January 9, 2012

Corp Fin Issues MD&A Guidance on European Sovereign Debt Exposures

On Friday, Corp Fin issued the latest in its “CF Disclosure Guidance Topic” series with Topic No. 4: European Sovereign Debt Exposures due to concerns that banks aren’t consistently disclosing their direct – and indirect – exposure to the sovereign debt crisis in Europe. This guidance provides a long laundry list of what the Staff is seeking from financial institutions in this area, including noting that recent comments sought enhanced disclosure – on a country-by-country basis on:

– Gross sovereign, financial institutions, and non-financial corporations’ exposure, separately by country;
– Quantified disclosure explaining how gross exposures are hedged; and
– Discussion of the circumstances under which losses may not be covered by purchased credit protection.

I remember how some of the banks were criticized back during the financial crisis in ’08 and ’09 for a lack of transparency – so this guidance is timely ahead of what may be a challenging year for banks…

SEC Changes “Neither Admit Nor Deny” Settlement Policy (When There is a Parallel Criminal Case)

As noted in this NY Times article, the SEC has modified its newly controversial “neither admit nor deny” settlement language policy in the wake of pressure from Judge Jed Rakoff (see this blog) and Congress (see this blog about an upcoming hearing).

On Friday, SEC Enforcement Director Rob Khuzami issued the following statement about the Staff’s recent policy change:

Following a review by senior enforcement staff that began this spring and separate discussions with the Commissioners over the last several months, last week we modified our settlement language for cases involving criminal convictions where a defendant has admitted violations of the criminal law. As explained below, the new policy does not require admissions or adjudications of fact beyond those already made in criminal cases, but eliminates language that may be construed as inconsistent with admissions or findings that have already been made in the criminal cases.

Under our traditional “neither admit nor deny” approach, a defendant could be found guilty of criminal conduct and, at the same time, settle parallel SEC charges while neither admitting nor denying civil liability. This approach has reflected that the goals, objectives and other factors in the civil settlements that we and other federal and state agencies enter into often are distinguishable from those at issue in criminal proceedings. It nevertheless seemed unnecessary for there to be a “neither admit” provision in those cases where a defendant had been criminally convicted of conduct that formed the basis of a parallel civil enforcement proceeding.

The change applies to cases involving parallel (i) criminal convictions or (ii) NPAs or DPAs that include admissions or acknowledgments of criminal conduct. Under the new approach, for those settlements we will:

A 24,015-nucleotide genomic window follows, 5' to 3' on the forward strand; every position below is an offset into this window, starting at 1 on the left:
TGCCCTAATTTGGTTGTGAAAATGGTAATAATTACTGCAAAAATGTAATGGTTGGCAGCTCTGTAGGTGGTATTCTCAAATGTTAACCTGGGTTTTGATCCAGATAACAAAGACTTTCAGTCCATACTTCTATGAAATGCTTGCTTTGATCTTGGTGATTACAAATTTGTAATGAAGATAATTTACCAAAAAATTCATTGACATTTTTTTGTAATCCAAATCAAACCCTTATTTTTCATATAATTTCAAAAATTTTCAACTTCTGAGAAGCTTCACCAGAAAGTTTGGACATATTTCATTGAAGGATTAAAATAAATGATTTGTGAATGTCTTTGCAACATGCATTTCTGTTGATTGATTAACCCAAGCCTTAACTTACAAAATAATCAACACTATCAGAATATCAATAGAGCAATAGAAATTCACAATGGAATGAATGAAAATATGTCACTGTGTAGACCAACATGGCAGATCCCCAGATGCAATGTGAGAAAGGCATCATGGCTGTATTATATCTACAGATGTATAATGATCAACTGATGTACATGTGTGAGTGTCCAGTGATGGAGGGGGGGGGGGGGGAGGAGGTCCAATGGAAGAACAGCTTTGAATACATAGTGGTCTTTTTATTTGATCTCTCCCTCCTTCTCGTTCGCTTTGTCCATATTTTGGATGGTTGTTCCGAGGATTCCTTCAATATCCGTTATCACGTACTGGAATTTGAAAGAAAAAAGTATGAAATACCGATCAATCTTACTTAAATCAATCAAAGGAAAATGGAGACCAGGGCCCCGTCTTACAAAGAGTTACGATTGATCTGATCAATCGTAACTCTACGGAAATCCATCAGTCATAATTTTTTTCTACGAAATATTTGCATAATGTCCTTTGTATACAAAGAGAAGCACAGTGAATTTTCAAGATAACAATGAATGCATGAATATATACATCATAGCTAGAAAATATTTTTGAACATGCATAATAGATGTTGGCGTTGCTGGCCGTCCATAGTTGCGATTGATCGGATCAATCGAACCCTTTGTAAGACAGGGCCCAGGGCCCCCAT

– Delete the “neither admit nor deny” language from the settlement documents.
– Recite the fact and nature of the criminal conviction or criminal NPA/DPA in the settlement documents.
– Give the staff discretion to incorporate into the settlement documents any relevant facts admitted during the plea allocution or set out in a jury verdict form or in the criminal NPA/DPA.
– Retain the current prohibition on denying the allegations of the Complaint/OIP or making statements suggesting the Commission’s allegations are without factual basis.

‪The revision applies in the minority of our cases where there is a parallel criminal conviction (by plea or verdict) or criminal NPA/DPA involving factual or legal claims that overlap to some degree with the factual or legal claims set out in the Commission’s complaint or OIP.

This policy change does not affect our traditional “neither admit nor deny” approach in settlements that do not involve criminal convictions or admissions of criminal law violations. In particular, it is separate from and unrelated to the recent ruling in the Citigroup case, which does not involve a criminal conviction or admissions of criminal law violations. We have appealed that ruling and the reasons for that appeal are described in the public statement I issued at that time.

As many former Staffers have emailed me, this settlement language saga is small potatoes since once a defendant has admitted criminal culpability in a DOJ case (or has been convicted), it won’t care much about admitting in the SEC’s civil case. One member shared this view: “The reason the SEC shouldn’t care much about the loss of injunctions under the Rakoff approach (and he actually opposes only injunctions, not settlements more broadly) is that they have developed the far more effective tool of the non-prosecution agreements.”

Here’s some good analysis from David Smyth about this latest development in his “Cady Bar the Door” blog. And here’s other commentary that I blogged a few weeks back on “The Mentor Blog”…

Webcast: “The ‘Former’ Corp Fin Staff Speaks”

Tune in tomorrow for the webcast – “The ‘Former’ Corp Fin Staff Speaks” – to hear former Senior Staffers from the SEC’s Division of Corporation Finance Brian Breheny of Skadden Arps, Marty Dunn of O’Melveny & Myers, Linda Griggs of Morgan Lewis and Dave Lynn of and Morrison & Foerster weigh in on what you need to be doing for the upcoming proxy season, and provide a “bring-down” of what’s happening now in Corp Fin.

As the grace period has ended – and all memberships expired on December 31st – if you haven’t yet renewed your membership for for ’12, you will need to able to access this program. Renew now.

– Broc Romanek